Cumberland Times-News

January 27, 2013

Bill would ban fracking

Passage would essentially kill natural gas drilling in state

Matthew Bieniek
Cumberland Times-News

— CUMBERLAND — A bill which would ban the practice needed to drill for natural gas in Western Maryland has been introduced in the General Assembly. House Bill 337 would prohibit “a person from engaging in the hydraulic fracturing of a well for the exploration or production of natural gas in the state,” according ot the language of the bill.

If enacted, the law would essentially ban drilling for natural gas in Western Maryland, since fracturing is necessary to free the gas from Marcellus shale formations.

Marcellus Shale formations throughout the eastern U.S. harbor large untapped natural gas resources. The shale formations in Maryland are located only in Garrett and Allegany counties.

In order to get the gas trapped in the shale to the surface, chemicals, water and sand are pumped underground to break apart rock formations and free the gas. The process is called hydraulic fracturing, or “fracking.”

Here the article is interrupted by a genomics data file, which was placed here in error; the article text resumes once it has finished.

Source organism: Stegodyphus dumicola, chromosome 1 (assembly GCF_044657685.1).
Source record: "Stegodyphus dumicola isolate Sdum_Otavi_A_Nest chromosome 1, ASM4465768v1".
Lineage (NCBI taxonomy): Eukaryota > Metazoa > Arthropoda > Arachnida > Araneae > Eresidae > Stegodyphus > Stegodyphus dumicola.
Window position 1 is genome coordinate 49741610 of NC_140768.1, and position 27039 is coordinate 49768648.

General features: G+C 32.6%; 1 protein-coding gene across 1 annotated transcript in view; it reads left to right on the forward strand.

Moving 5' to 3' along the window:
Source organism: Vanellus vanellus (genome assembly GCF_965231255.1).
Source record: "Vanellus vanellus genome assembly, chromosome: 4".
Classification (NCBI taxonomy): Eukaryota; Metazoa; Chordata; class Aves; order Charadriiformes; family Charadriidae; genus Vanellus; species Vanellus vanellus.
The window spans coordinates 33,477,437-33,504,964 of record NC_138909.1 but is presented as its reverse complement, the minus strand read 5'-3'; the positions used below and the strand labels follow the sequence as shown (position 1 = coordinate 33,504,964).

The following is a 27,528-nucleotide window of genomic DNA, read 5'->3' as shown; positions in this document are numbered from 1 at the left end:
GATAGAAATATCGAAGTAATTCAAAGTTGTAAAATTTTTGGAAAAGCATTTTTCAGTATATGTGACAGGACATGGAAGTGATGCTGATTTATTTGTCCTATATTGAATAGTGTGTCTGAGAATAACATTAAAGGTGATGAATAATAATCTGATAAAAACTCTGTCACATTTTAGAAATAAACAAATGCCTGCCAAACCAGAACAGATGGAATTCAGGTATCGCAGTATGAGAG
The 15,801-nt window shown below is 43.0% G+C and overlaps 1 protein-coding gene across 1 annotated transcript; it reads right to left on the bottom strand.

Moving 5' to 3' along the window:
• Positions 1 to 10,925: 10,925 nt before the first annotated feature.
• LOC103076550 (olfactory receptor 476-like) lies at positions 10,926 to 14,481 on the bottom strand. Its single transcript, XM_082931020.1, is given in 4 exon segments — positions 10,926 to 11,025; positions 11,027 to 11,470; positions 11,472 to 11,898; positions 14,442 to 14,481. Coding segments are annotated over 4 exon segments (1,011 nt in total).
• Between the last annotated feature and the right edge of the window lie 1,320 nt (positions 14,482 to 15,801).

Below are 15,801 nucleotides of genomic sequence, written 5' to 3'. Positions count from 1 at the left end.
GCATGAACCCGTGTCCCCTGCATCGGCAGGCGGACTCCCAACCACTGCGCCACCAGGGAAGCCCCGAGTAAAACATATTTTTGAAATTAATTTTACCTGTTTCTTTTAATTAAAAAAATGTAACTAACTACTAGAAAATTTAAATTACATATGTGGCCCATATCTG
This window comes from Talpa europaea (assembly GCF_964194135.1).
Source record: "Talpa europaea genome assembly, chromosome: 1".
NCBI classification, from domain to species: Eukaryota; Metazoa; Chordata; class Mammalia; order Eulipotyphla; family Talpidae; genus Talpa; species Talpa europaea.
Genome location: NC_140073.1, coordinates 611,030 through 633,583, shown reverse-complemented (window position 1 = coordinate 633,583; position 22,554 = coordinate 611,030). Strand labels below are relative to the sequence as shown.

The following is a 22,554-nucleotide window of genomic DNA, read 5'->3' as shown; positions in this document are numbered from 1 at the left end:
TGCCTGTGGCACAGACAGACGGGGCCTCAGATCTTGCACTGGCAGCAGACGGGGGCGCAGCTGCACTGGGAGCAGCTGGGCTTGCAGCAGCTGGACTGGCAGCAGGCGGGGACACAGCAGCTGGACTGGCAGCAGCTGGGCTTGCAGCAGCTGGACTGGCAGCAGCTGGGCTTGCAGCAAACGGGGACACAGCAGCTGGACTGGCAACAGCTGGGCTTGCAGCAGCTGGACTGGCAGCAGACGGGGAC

HB 337 was introduced by Delegate Shane Robinson of Montgomery County.

Sen. George Edwards has said he’ll work to kill any moratorium bill.

On another front, Allegany County Delegate Kevin Kelly is once again trying to enact a bill requiring adults to report the death or disappearance of a child. The bill would require parents or guardians of a missing or deceased child to notify law enforcement officials within limited periods of time based on the child’s age.

If a child disappears for more than 24 hours, law enforcement should be notified,” Kelly has said. “It’s common sense. You need to do an Amber Alert.”

The proposal developed after Casey Anthony’s acquittal in Florida of charges that she murdered her 2-year-old daughter, Caylee.

Anthony did not report her daughter missing to police, who were finally alerted to the missing child by Casey Anthony’s mother 30 days after the child was last seen. Anthony was convicted of four misdemeanor counts of lying to investigators.

The proposed law is designed to allow prosecutors to bring charges against parents who do not quickly report missing children, with most of the proposals requiring law enforcement notification by 24 or 48 hours after a child goes missing, or a shorter time frame to report the death of a child.

Contact Matthew Bieniek at mbieniek@times-news.com.